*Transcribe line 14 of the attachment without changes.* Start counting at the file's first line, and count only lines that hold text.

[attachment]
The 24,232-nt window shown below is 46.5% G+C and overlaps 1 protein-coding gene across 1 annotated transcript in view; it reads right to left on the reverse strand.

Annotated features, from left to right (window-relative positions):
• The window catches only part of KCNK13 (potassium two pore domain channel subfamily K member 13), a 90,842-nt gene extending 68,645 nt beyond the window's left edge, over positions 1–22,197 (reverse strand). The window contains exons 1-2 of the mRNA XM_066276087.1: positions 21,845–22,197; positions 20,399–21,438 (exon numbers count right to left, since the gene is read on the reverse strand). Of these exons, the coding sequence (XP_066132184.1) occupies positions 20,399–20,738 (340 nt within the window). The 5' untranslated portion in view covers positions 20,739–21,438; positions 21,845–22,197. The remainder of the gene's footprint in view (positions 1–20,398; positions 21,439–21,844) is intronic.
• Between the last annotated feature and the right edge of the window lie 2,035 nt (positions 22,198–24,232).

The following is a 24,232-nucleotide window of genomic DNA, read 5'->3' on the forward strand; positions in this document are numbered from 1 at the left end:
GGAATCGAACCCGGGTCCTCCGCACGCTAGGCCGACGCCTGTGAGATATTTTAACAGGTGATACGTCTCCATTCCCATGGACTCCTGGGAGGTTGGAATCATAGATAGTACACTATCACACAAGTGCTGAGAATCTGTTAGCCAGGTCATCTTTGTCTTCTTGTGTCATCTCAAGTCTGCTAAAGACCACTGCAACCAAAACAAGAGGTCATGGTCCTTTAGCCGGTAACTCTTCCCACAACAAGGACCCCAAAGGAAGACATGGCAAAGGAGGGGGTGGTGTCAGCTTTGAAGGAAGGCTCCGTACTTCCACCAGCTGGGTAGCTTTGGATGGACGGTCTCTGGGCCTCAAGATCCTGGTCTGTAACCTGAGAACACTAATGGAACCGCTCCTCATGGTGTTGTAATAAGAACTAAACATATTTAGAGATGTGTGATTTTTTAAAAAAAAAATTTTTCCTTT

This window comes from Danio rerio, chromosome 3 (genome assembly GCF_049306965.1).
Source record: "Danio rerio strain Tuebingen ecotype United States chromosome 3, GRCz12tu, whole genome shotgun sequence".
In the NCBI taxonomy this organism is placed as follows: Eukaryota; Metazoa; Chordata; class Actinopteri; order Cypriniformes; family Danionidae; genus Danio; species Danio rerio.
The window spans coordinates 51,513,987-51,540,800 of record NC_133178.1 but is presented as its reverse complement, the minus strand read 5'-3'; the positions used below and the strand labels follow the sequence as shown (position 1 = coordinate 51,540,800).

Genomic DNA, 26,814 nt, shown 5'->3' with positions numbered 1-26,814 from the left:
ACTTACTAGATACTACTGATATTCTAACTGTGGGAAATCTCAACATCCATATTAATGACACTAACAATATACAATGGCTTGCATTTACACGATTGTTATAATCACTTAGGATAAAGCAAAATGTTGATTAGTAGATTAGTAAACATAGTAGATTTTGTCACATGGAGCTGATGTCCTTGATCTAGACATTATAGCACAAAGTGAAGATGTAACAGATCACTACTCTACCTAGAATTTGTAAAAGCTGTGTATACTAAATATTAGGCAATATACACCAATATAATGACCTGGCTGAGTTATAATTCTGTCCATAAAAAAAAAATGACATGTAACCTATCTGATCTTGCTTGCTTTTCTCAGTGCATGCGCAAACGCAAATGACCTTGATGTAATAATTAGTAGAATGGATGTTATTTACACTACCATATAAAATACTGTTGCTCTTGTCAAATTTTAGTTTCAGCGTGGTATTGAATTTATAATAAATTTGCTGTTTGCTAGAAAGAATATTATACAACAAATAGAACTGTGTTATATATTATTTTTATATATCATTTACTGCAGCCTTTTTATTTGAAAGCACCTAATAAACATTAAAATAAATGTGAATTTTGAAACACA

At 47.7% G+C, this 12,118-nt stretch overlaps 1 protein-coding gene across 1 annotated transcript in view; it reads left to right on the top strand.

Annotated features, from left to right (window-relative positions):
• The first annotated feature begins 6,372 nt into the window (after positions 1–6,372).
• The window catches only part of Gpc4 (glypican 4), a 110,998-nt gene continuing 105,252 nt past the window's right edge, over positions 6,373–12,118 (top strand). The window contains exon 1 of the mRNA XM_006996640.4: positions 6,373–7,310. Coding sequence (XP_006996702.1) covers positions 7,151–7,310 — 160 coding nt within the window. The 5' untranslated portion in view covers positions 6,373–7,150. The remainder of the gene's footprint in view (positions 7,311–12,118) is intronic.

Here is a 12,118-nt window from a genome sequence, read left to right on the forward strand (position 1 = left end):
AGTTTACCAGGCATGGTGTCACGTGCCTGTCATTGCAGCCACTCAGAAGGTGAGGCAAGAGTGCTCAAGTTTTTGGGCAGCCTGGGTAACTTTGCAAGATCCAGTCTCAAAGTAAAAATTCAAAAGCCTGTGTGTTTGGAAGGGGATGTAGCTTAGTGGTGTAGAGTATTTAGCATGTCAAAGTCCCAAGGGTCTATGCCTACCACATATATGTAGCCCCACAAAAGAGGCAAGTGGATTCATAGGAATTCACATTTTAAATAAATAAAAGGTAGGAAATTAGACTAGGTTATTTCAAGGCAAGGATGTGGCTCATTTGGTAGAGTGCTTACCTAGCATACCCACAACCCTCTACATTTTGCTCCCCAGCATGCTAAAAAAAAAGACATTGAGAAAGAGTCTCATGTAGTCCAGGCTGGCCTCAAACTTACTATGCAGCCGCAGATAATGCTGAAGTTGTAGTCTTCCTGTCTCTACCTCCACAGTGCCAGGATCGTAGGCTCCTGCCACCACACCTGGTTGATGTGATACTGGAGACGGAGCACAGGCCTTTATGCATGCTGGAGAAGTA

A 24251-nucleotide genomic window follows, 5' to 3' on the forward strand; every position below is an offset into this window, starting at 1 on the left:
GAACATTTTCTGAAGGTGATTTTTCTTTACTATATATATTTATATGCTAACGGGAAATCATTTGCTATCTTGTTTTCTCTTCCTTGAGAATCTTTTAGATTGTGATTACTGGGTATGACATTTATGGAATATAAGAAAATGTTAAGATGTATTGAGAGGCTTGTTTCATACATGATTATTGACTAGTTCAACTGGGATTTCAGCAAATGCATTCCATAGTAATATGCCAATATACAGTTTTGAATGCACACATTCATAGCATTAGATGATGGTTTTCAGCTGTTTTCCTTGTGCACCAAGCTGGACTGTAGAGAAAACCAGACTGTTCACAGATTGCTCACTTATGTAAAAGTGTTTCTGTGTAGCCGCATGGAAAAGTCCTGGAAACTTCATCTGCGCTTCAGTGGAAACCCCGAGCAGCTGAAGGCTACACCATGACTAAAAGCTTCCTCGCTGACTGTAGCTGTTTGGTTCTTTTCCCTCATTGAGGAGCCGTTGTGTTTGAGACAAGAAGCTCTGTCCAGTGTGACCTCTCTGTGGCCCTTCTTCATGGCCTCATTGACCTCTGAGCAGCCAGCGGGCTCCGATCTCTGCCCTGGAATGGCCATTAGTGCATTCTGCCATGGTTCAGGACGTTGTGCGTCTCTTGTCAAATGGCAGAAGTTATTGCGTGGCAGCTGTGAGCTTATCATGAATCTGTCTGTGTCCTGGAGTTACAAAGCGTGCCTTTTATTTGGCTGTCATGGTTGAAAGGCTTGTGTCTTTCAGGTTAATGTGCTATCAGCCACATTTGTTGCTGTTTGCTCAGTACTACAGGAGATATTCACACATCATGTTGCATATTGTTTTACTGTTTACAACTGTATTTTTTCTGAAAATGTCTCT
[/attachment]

Annotated features, from left to right (window-relative positions):